It’s been yet another great week looking at the efforts of Ontario Edubloggers. Here’s some inspiring reading to let you appreciate things.
Throw that question in the same category as “Does this count?” and you’ll have a peek inside the student mind. I’m sure that we all asked the same question when we were in school so it’s not something new.
Karaline Vlahopoulos shares her thoughts on this and includes a student interaction.
“Miss Karaline, I need to practice writing more. I’m bad at it”.
“Why do you say that?”
“Well, because Miss Karaline, I got a 62% in spelling, so that means I’m a bad writer”.
Who hasn’t that conversation?
For Karaline, this takes her on a tour of the pressure put on students and Mental Health. It will get you thinking.
Jennifer Casa-Todd offers some suggestions in this post about Digital Citizenship. As she notes, thankfully, we’ve got past the concept of scaring Digital Citizenship principles into students.
So, what are the alternatives?
Jennifer has written the book Social LEADia which contains many ideas and this post supplements the materials in her book with links to resources and other ideas. (link the Twitter and Blog listings of students and the revised ISTE Digital Citizen standards and more)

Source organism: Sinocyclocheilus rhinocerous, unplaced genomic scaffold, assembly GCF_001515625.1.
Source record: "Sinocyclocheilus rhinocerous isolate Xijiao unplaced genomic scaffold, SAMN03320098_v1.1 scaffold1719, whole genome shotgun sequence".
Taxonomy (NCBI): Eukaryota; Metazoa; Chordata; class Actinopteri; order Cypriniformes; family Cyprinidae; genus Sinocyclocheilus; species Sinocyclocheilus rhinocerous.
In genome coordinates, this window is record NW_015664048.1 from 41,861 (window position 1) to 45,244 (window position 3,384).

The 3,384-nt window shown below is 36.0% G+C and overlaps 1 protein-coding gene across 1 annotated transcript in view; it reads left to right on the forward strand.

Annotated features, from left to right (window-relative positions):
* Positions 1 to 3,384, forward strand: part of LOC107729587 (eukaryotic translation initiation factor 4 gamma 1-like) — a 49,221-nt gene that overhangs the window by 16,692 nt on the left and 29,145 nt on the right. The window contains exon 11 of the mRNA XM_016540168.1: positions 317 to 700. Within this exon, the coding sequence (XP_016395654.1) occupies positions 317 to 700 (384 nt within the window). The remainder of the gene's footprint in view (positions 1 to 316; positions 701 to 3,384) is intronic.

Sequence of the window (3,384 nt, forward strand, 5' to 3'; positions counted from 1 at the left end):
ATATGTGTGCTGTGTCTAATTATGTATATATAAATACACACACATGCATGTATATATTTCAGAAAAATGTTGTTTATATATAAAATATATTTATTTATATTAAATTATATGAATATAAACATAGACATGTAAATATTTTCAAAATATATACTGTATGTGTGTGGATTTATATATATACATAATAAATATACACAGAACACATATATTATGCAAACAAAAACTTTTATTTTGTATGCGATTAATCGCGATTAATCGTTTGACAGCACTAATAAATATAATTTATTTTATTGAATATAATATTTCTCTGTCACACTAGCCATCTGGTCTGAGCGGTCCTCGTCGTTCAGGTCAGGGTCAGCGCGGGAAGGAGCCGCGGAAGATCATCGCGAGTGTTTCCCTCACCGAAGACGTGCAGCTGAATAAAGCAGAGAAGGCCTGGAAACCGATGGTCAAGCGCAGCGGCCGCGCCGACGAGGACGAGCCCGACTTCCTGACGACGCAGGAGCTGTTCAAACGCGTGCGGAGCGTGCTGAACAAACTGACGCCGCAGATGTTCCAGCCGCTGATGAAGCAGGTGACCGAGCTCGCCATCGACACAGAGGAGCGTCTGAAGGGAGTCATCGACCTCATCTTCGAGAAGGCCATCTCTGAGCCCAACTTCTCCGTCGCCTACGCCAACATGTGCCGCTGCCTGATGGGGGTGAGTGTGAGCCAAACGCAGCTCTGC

When I read the title of Sue Dunlop’s post, I was hoping that it didn’t deal with those goofy surveys that you see online so frequently. “What is your Viking name?” …
This past year, I’ve completed the Implicit Bias Test , the Quiet Revolution Personality Test (introvert or extrovert?) and most recently, the Strengths Test and the 4Di questionnaire.
And she didn’t. You can click through and get a sense of what these surveys are about. I like her rationale about trying to find out the inner Sue and what skills that she has that can contribute towards teamwork.
I had a superintendent once who had us do a couple of these types of surveys and we followed up with a discussion about the results (without getting too personal). His goal was to try to put together the best team possible as well.
voicEd Radio is back with more discussions about the teaching of mathematics with Cathy Fosnot. The recent show talked about the importance of providing context with activities.
Deborah McCallum took the time to blog about her reflections from the show.
I suspect that we’re going to hear so much about the “back to basics” approach as well as some of the newer approaches as Ontario revisits things like curriculum and testing.
Deborah hones in on what I think is the most important idea worth understanding for everyone. That is the sequencing of the rich tasks that students undertake.
This is a good post and those who are following the MathPod would be well advised to give it a read. And, ideally, write a post or two of their own.
Wow, where do you go after a blog post title like that?
That’s not all that Diana Maliszewski addresses either. She manages to also include jury duty, Marshall McLuhan, her AQ course, and #WomenBoycottTwitter
As I said, she addresses all of these at a personal and societal level. I’m impressed with her for taking them all on.